It should be stressed that from the vantage point of a bike, the car lanes on Burrard Bridge also often look nearly empty. As you point out, the ends of the bridges are a problem for cyclists. This is also true for motor vehicles. Much improvement could be made towards the traffic flow both on and off the bridge to allow similar volumes of traffic to occupy only four of the six vehicle lanes. It is counter-intuitive that fewer lanes can often handle similar traffic. But road and lane closures throughout the world have been documented to have had minimal impact on traffic. Our very own 1st Avenue and Grandview Highway were each closed altogether for months at a time a few years back and, after an initial adjustment, traffic managed to get through with minimal inconvenience. These roads each represent about 25% of the east-west road capacity in and out of the city and yet they did NOT cause major havoc when they were closed.

      It is unknown if closing two lanes on the Burrard Bridge would give similar results. While studies of other similar closures bode well, a trial is obviously the most reasonable and cost-effective solution. If is successful the city saves tens of millions of dollars. If it fails we know that we should focus our attention on other solutions.

      The reasons that a two lane re-allocation has been identified as the best solution are many.

      First, it is the most cost effective. The costs include painting a wide solid line (to create a visual distinction for the cycling lane), signage, communicating awareness to motorists, minor adjustments to the intersections and signal timing. Those adjustments would be to improve motor vehicle flow on and off the bridge and to ensure unimpeded transit movement. The signaling may also encourage some motorists to use the Granville Bridge instead by improving flow towards that bridge.

      Second, it is the best solution for pedestrians and cyclists. Pedestrians get a safe and comfortable sidewalk and cyclists have room to pass while maintaining a good margin of space between themselves and fast moving traffic. This should encourage novice cyclists. In fact, cycling increased 39% during the short lived trial in 1996.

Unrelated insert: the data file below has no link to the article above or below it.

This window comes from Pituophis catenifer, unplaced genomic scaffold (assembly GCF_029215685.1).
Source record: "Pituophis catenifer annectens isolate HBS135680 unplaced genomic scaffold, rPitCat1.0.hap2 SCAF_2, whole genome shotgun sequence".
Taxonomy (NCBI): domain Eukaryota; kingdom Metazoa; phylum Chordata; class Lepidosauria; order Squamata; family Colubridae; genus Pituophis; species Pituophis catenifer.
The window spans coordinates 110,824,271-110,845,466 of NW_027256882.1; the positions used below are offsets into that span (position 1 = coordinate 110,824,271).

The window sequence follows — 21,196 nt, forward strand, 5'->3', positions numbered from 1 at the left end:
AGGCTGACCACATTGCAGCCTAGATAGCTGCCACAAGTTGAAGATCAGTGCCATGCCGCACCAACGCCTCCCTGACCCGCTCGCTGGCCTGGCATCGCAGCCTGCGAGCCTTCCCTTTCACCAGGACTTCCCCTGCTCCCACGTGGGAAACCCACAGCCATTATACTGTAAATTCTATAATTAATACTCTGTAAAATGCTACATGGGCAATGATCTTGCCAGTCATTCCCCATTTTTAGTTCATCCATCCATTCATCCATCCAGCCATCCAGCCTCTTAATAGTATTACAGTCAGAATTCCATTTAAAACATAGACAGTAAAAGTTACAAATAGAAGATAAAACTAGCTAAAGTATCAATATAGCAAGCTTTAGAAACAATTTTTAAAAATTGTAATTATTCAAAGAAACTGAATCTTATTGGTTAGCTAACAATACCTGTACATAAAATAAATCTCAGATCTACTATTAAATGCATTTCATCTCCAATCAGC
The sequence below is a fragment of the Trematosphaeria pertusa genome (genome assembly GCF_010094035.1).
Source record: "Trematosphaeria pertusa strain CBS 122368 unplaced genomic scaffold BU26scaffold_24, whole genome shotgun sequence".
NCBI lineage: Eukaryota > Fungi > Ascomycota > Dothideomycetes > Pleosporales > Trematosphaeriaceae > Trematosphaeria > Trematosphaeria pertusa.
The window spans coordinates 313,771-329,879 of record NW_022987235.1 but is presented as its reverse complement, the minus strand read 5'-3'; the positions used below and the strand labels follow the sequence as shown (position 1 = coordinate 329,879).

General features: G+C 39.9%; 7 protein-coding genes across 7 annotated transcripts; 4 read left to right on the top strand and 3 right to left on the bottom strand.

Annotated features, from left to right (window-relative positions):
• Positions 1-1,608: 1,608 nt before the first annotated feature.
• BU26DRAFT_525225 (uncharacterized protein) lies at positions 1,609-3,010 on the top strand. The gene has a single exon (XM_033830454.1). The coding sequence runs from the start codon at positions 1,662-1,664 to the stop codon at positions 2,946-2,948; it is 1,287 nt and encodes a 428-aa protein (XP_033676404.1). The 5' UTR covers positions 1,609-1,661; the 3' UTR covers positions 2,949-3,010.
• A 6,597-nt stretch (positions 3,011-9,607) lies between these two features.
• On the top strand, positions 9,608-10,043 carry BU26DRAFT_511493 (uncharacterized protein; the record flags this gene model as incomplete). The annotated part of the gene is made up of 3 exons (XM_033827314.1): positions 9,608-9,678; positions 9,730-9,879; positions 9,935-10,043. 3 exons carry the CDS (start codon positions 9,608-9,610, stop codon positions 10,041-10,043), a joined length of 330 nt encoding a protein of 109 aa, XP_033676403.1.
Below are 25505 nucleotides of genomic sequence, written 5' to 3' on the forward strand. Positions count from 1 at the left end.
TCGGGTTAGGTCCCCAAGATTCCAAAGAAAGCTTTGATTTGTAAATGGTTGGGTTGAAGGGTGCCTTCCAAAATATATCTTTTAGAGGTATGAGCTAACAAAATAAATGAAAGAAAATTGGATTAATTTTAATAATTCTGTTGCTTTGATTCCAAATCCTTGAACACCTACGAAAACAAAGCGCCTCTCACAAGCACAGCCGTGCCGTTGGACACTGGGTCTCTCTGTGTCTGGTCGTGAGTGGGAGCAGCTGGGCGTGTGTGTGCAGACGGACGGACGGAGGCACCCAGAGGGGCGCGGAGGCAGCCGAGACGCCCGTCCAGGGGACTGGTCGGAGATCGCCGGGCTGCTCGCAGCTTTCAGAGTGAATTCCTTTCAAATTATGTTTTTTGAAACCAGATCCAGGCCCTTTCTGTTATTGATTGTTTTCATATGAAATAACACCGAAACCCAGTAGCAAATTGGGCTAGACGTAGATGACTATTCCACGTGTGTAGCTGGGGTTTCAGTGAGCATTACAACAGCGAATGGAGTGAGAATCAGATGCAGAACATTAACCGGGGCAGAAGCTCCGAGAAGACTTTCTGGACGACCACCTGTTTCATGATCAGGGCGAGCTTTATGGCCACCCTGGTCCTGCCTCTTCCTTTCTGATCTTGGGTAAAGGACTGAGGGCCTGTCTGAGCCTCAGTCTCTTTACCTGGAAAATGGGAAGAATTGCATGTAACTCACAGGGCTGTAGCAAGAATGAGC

Third, it allows flexibility. The physical changes are so slight as to allow things to change under special circumstances. Cars could still conceivably merge (slowly and safely) into the cycling lane to allow emergency vehicles to pass. And lane closures for maintenance would still be feasible.

      Fourth, vehicle traffic over the bridge has been in decline for over a decade. We live in a different time. Cars have been identified as a great threat to our atmosphere. The general public has become more sedentary and unhealthy through car dependence. Oil production peaked in 2005 and energy prices, relative to the economy, will likely continue their bumpy but upward trend. It is irresponsible to react to these realities by continuing a car-centric planning processes that appeared to work decades ago. We need to improve conditions for alternatives to the automobile. The infrastructure is already there if used wisely. There is no need to bankrupt future generations by building more and more new stuff without using what we have in a more efficient manner.

      A trial, at little cost, will tell us more about what our future might look like and allow us to make reasoned decisions rather than ones based on politics, uninformed opinions or wishful thinking.